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Learnerator Blog | AP Human Geography and Growth

Learnerator Blog | AP Human Geography and Growth | Mr. Soto's Human Geography | Scoop.it
A lengthy article in Education Week reports on the dramatic growth trajectory of the AP Human Geography exam. Geography may not be particularly known as a hot topic among today's students—even some advocates ...
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World's Fastest-Shrinking Countries: Populations in decline - BusinessWeek

World's Fastest-Shrinking Countries: Populations in decline - BusinessWeek | Mr. Soto's Human Geography | Scoop.it
While the rest of the world's population grows, these 25 nations with more than a million residents will see their populations fall dramatically by the year 2050...

Via Wanah Ibrahim, Marc Crawford , Mankato East High School
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Population growth far outpaces food supply in conflict-ravaged Sahel

Population growth far outpaces food supply in conflict-ravaged Sahel | Mr. Soto's Human Geography | Scoop.it

"The Sahel’s ability to produce food is not keeping pace with its growing population, and global warming will only exacerbate the imbalance, according to a new study.  Among the 22 countries making up the arid region in northern Africa, the population grew to 471 million in 2010 from 367 million in 2000, a jump of nearly 30%. As the population grew rapidly, the production of crops remained essentially unchanged.  Using satellite images to calculate annual crop production in the conflict-ridden Sahel belt, south of the Sahara desert, the researchers then compared output with population growth and food and fuel consumption."

 

Tags: Africa, Sahel, population, environment, water, ecology, environment depend, weather and climate, sustainability, agriculture, food production.


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Courtney Barrowman's curator insight, November 2, 11:15 AM

unit 2

Jacob Crowell's curator insight, November 4, 2:48 PM

In population geography, carrying capacity is a serious issue when talking about an areas ability to provide food for the population. In the Sahel region, a 30% increase in population coupled with almost no growth in food production causes major concerns. We can see how population geography and resources can go hand in hand. If an area is unable to feed a growing population, then population growth will lead to negative consequences like food shortages.

Nevermore Sithole's curator insight, November 11, 3:24 AM

Population growth far outpaces food supply in conflict-ravaged Sahel

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City of Endangered Languages

"New York has long been a city of immigrants, but linguists now consider it a laboratory for studying and preserving languages in rapid decline elsewhere in the world."


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Seth Dixon's curator insight, November 2, 8:28 PM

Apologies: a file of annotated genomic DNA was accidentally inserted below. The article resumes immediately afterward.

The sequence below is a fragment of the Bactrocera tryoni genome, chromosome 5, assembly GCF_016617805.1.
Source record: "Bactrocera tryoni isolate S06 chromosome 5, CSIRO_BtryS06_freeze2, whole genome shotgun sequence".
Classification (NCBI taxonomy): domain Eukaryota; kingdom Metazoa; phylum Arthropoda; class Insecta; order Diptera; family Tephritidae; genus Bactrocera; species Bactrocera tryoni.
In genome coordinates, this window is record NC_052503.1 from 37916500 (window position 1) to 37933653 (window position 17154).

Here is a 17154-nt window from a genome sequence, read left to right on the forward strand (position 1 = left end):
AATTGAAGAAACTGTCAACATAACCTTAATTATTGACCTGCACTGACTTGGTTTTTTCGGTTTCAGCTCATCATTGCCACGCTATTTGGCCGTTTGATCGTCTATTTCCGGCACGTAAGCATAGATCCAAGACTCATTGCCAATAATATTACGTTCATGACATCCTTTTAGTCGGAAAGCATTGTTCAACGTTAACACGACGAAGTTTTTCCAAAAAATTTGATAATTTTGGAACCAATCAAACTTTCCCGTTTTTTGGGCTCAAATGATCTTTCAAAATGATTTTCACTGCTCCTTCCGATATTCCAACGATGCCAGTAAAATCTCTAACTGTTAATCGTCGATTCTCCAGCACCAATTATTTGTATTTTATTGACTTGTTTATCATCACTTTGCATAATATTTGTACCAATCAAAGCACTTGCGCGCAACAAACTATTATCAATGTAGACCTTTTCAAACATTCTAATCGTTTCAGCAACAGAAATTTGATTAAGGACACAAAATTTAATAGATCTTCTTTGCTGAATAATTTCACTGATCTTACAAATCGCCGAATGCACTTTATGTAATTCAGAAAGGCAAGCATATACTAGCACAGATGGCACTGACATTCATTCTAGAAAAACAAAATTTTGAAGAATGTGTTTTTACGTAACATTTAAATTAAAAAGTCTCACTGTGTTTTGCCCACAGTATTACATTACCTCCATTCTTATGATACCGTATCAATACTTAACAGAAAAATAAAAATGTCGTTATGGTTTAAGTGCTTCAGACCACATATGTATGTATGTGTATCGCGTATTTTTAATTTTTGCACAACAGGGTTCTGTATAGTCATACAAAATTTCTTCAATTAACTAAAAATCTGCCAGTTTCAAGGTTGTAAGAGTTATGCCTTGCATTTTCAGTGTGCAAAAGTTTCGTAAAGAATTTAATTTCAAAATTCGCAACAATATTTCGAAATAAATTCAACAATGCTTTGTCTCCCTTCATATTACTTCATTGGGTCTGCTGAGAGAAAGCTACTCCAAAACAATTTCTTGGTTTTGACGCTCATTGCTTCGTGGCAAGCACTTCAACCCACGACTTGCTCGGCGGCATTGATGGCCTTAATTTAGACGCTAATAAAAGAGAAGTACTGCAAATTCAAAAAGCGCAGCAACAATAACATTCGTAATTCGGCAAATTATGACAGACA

This is an excellent video for showing the diffusion of languages in the era of migration to major urban centers.  It also shows the factors that lead to the decline of indigenous languages that are on the fringe of the global economy and the importance of language to cultural traditions.   Here is the article related to the video as well as a BBC article that calls NYC a 'graveyard of languages.'  In a curious twist on the topic of endangered languages, there is a group of Native Americans in Northern California that wouldn't mind seeing their language die out with this generation.  


Tagslanguage, folk cultures, culturediffusionNYC, video.

Alexandra Piggott's curator insight, November 4, 4:30 PM

Is globalisation enabling the preservation and study of declining languages?

Courtney Barrowman's curator insight, November 5, 7:59 PM

I will be showing this in class DO NOT use it for your scoop it review--

 

unit 3

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Dozens Of Countries Take In More Immigrants Per Capita Than The U.S.

Dozens Of Countries Take In More Immigrants Per Capita Than The U.S. | Mr. Soto's Human Geography | Scoop.it

"If you think the United States is every immigrant's dream, reconsider. Sure, in absolute numbers, the U.S. is home to the most foreign-born people — 45.7 million in 2013. But relatively, it's upper-mid-pack as an immigrant nation. It ranks 65th worldwide in terms of percentage of population that is foreign-born, according to the U.N. report 'Trends in International Migrant Stock.'  Whether tax havens and worker-hungry Gulf states, refugee sanctuaries or diverse, thriving economies, a host of nations are more immigrant-dense than the famed American melting pot.  Immigrants make up more than a fourth (27.7 percent) of the land Down Under; two other settler nations, New Zealand and Canada, weigh in with 25.1 and 20.7 percent foreign-born, respectively. That's compared to 14.3 percent in the United States." 

 

Tags: migration, population, USA, Australia, Oceania.


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7 of the Best Dialect Quizzes

7 of the Best Dialect Quizzes | Mr. Soto's Human Geography | Scoop.it
If you're feeling particularly nationalistic, or just want to see how consistently you speak like your friends and neighbors, here are all the dialect quizzes that I could find. Find out what your dialect most resembles, and, in many cases, help science at the same time!

 

Tags: language, culture, English.


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Julia Kang's curator insight, November 6, 8:42 PM

Enligsh dialects looks interesting! If I have a chance later, I want to know more about it :)

Courtney Barrowman's curator insight, November 12, 11:07 AM

Take a few of these quizzes and be ready to share your reaction to your results!

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Break Dancing, Phnom Penh-Style

"A former gang member from Long Beach, California, teaches break dancing to at-risk youths in Cambodia."